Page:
100 Years of AutogyrosText and photography by Divan Muller1922 was a pivotal year in the history of autogyros. Let's take a look back and see what has made these unique-looking aircraft stand the test of time.What is an autogyro?

That said, what exactly is an autogyro? Unlike helicopters, autogyros can be defined as aircraft that achieve lift with a free-spinning rotor. An engine produces thrust through a separate propeller, either pulling or pushing the aircraft. Helicopters, on the other hand, rely on a rotor to provide thrust and lift. That is why helicopters require a tail rotor to counter the torque of the main rotor. With autogyros, rotor blades are turned by air moving upwards through the blades. This phenomenon is referred to as autorotation, which means that autogyros cannot stall. At slow speeds, where fixed-wing aircraft would stall, autogyros simply descend. Autogyros have another advantage in that they have a high 'wing loading', making them surprisingly stable whilst flying through turbulent air. These factors, in addition to excellent visibility from the cockpit, make autogyros exceptional photographic platforms, and extremely useful in a useful in a variety of roles that involve observation and aerial inspection.


Autogyros have been safely taking to the skies for almost a century, yet most people don’t know the role these unusual flying machines played in history. The concept of an aircraft with rotating wings has been around for more than 200 years, that is if one excludes manuscripts of Leonardo da Vinci and other inventors that date back to the 1400s and earlier. It is generally accepted that the first model of a helicopter was flown in France in 1784, although there is a chance that a Russian, named Mikhail Vasilyevich, may have accomplished a similar feat as early as 1754. During the 1800s and early 1900s, many inventors and engineers attempted to get their contraptions, which resembled horizontal windmills, off the ground, but without much success. These pioneers were quick to discover the inherent instability of an aircraft with moving wings, not to mention the problem of providing a machine with enough power to lift itself and a pilot off the ground.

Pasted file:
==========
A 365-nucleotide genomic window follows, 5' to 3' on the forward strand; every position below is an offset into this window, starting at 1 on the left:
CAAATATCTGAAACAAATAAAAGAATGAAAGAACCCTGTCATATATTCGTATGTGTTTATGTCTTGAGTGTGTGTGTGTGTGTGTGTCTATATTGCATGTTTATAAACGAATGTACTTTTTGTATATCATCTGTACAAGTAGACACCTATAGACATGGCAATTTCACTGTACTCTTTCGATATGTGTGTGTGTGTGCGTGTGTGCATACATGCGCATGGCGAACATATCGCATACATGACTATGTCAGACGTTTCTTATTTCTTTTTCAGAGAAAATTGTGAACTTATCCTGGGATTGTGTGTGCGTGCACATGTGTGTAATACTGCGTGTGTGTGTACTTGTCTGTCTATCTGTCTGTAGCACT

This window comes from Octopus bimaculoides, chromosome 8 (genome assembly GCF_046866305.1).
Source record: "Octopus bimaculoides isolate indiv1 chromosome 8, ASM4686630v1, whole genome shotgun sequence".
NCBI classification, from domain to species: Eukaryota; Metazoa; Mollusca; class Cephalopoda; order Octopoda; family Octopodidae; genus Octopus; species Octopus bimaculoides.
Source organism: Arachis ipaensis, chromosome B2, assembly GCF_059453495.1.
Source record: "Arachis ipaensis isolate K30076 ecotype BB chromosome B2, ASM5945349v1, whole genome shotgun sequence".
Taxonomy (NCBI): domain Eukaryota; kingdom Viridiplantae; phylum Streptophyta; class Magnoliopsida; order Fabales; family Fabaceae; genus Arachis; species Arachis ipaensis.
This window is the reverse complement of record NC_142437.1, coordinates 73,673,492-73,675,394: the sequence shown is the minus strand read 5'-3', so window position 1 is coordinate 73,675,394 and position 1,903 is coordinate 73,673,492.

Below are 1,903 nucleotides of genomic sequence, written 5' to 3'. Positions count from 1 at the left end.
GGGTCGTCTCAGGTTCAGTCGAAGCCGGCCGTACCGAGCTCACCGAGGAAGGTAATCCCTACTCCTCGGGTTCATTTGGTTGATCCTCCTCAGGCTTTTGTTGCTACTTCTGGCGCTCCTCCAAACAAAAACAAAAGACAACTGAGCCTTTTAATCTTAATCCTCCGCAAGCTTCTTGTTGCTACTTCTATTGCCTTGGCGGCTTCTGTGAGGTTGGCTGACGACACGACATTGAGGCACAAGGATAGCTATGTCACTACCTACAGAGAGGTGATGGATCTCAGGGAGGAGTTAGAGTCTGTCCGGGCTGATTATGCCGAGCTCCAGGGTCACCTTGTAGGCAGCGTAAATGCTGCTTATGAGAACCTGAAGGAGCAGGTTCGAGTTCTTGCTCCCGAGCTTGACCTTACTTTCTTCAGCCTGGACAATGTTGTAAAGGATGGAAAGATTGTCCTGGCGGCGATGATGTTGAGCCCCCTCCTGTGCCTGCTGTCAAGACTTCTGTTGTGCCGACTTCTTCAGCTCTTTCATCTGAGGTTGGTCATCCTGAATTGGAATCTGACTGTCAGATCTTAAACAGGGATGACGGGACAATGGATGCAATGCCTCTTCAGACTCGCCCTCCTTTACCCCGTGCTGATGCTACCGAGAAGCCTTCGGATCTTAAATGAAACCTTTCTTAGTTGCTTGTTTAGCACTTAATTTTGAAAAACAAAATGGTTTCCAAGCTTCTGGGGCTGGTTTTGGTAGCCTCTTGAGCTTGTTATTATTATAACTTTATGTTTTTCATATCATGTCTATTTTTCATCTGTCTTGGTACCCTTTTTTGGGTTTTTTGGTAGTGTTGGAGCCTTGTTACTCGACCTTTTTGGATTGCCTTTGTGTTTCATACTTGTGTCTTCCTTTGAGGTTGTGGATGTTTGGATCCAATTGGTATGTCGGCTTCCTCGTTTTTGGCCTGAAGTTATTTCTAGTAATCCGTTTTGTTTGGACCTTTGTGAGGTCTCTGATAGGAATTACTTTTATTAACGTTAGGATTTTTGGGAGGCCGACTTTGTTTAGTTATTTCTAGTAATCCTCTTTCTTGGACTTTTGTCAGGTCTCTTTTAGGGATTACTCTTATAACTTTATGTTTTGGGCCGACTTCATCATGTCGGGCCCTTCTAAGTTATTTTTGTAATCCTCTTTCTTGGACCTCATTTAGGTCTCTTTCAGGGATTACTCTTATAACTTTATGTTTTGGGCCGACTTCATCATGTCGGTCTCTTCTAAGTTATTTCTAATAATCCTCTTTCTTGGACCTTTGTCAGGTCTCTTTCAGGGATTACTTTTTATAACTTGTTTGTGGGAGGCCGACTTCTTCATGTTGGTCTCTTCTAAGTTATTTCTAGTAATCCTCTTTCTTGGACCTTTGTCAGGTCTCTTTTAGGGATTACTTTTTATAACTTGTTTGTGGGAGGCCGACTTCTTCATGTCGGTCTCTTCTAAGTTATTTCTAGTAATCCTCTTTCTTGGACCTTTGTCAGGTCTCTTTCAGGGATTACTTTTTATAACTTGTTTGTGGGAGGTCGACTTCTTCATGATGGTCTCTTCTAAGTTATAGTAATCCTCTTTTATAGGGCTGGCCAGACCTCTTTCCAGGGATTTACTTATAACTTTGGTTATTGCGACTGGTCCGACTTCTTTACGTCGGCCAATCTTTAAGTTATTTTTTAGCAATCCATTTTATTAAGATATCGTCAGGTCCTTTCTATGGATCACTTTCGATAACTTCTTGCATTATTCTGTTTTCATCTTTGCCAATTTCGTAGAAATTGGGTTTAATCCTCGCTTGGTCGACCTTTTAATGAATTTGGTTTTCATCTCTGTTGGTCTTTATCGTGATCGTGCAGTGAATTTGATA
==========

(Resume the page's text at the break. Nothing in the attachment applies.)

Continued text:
The future of rotary-wing aircraft seemed quite dark, until Don Juan de la Cierva came on the scene. This resourceful engineer had already built Spain’s first successful fixed-wing aircraft and, after one of his prototype aircraft crashed, was moved to find a safer way to fly. His solution was the ‘autogiro’, a combination of a fixed-wing aircraft and a helicopter. The Cierva C.4 was completed and tested in 1922, culminating in a successful maiden flight on January 9, 1923. The secret behind the C.4’s success was Cierva’s concept of hinged rotor blades. Changing the angle of rotor blades allowed more or less lift to be produced as required. Cierva developed several other models in which he introduced more novel concepts, many of which are still used in modern helicopter designs. Cierva also proved to the world just how capable autogyros could be, such as one occasion when he flew one of his aircraft across the English Channel, or when he flew almost 5,000 km across Europe.

By the late 1920s, with Cierva’s help, gyroplanes were being manufactured in Britain, the United States and other countries. The C.30 was Cierva’s most successful design. It relied on direct control to manoeuvre, instead of the use of ailerons. Also, it was the first autogyro capable of a ‘jump take-off’, which meant it could take off vertically. This involved pre-rotating the rotor, a procedure still used by modern autogyros. More than 80 of these C.30s were built, of which many were used in air forces/ Some of these were produced under licence by Britain’s A.V. Roe, for example, while others were produced in France and Germany. The version built be A.V. Roe was powered by a 140 hp engine and could reach a speed of about 90 kts at sea level.